I’m definitely behind on reviews, but when a listing mistake leads to a massive discount on a great blaster, it’s hard to ignore. To that end, let’s look at the Dart Zone Max Tomcat, and why it’s possibly the best pro blaster of the year – with or without a sale.
I may have bought five more, if that tells you anything.
I Like Big Drums and I Cannot Lie
The Dart Zone Max Tomcat is a slightly different beast from the Max Stryker and the Dictator. Those two are fed via magazine, but the Tomcat uses a massive cylinder. In fact, the feeding mechanism is similar to that of the Adventure Force Deuce Pro, albeit with far less rotational issues. A pusher breech, attached to the plunger tube, moves back and forth when priming the blaster. A mechanism rotates the cylinder to line up the next dart, and the return motion pushes a dart forward into the barrel.
Unlike the Deuce Pro, the Tomcat’s rotation coincides with the catching of the plunger. That, in addition to the large mass you’re rotating at small angles, makes it hard to skip and darts. At least in my experience, I haven’t had any skips with normal operation.
The drum itself is somewhat similar to that of the Tomahawk; each slot can hold two darts, with options to load from the back or to squeeze through the outside. I find it easier to insert the first dart in the back, then squeeze the rubber dart head through the retaining slot. Oh, and the drum is removable! So you can load it separately, or even swap in another drum.
The rest of the blaster fits the typical “pro” platform, with a pump grip, traditional main grip, a safety, and a stock. The stock attaches via an Nstrike point, of all things, but it also extends; a movable cheek rest is also included.
The entire top of the blaster is a rail for mounting accessories, and two pieces of iron sights are included. There is also a muzzle piece – it’s not necessary, but it looks cool.
Here is where the Tomcat stands apart. Of the Tomcats I’ve used, 163fps was the average with my original Tomcat, bought online. Out of the five deeply discounted blasters I ordered? The first one I pulled out was averaging 165fps after firing the entire drum. Just as importantly, the shots are very accurate at those speeds.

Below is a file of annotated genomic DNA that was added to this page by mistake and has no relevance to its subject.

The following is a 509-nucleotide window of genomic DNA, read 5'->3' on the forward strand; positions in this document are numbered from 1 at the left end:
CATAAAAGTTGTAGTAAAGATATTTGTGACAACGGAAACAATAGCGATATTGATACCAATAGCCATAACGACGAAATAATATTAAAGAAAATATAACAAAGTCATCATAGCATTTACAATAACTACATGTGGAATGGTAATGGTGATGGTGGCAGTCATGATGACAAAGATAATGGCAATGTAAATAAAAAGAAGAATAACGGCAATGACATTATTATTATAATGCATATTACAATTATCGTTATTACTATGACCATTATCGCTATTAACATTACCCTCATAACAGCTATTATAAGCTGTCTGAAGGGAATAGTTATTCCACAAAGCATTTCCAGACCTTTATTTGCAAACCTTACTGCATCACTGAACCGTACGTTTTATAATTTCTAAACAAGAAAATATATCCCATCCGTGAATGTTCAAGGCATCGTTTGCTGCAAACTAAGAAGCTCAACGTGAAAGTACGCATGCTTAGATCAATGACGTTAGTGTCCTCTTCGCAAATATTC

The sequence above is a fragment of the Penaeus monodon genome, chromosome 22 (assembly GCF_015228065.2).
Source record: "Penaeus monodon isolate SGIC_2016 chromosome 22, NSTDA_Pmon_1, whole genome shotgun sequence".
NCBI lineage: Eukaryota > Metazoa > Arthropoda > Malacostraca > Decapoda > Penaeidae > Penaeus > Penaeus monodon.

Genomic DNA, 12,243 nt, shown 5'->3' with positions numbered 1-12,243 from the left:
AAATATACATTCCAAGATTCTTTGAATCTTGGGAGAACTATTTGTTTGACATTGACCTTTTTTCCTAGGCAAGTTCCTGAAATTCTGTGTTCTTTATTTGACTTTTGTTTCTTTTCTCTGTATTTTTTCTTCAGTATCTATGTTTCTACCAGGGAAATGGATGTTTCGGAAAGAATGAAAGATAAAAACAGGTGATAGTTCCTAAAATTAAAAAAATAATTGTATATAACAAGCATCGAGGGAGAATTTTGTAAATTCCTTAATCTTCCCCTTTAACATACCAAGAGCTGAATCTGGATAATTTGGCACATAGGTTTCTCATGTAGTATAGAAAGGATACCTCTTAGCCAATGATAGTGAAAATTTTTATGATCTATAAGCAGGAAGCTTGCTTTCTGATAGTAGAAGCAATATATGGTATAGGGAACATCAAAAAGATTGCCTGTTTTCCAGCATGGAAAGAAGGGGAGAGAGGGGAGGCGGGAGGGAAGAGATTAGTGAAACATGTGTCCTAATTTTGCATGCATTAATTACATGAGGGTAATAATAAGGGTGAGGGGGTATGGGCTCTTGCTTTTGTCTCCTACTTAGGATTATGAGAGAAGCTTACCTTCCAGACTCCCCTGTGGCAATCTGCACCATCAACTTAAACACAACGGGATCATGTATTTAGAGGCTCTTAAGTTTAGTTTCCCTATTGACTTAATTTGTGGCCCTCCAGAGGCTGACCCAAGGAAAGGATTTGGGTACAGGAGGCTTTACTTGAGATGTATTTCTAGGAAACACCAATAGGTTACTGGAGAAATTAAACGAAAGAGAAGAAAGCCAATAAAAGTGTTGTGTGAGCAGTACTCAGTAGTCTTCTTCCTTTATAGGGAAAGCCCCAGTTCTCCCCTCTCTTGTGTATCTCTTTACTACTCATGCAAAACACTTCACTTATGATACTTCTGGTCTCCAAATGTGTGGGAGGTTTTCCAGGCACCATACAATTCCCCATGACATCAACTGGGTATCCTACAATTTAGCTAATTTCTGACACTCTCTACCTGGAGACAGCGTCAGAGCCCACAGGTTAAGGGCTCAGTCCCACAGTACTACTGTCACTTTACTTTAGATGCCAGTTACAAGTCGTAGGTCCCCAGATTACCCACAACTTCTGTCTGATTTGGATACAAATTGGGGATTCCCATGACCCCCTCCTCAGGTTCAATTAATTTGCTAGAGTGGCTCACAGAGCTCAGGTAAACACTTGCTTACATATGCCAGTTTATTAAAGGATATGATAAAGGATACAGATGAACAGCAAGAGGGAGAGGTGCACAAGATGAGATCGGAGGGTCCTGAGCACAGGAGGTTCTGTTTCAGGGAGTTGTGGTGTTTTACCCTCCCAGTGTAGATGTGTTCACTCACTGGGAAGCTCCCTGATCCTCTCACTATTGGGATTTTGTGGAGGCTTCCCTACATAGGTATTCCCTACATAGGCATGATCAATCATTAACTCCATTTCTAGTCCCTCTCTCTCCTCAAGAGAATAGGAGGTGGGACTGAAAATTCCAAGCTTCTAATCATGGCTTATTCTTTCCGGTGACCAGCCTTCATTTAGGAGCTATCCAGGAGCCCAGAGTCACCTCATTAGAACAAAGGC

As for rate of fire, that’s the Tomcat’s main gripe. It does have slam-fire, and you can fire a good three darts per second that way. However, fast priming seems to have a…rhythm to it, and if you break that rhythm, the blaster hangs up partway through the forward motion. At that point, you have to pull back again, rotate the cylinder, and double-feed the blaster. I have yet to NEED to launch darts in rapid succession like that, but I could see it being an issue in some situations.
Internals and Mods
This is probably the best part about the Tomcat. Thanks to both the internal setup and community contributions, it has so much more potential. I’ll do my best to grade the blaster on its own, but that becomes harder once you see what can be done with it.
The blaster features a relatively long barrel, a large ovoid plunger tube, and a beefy spring. Given the spring dimensions, however, there are possibilities for both upgrades and downgrades. One of my Tomcats now has a “788” aftermarket spring, cut to the same length as the original spring, and hits under 130fps for HvZ games. “K25” springs can be used to shoot much harder, in contrast. If you 3D print, you can find Talon magazine adapters for yet another way to feed the blaster (and depending on how short your arms are, that may be more comfortable than reaching around the drum). I’ve found it quite easy to start rounds with the drum, then swap for magazines. But don’t just take my word for it…
Even ignoring sales prices, the Dart Zone Max Tomcat is one of the best values in pro-level blasting you can find. I have one with me at almost every game now, and there’s good reason for it. Grab one!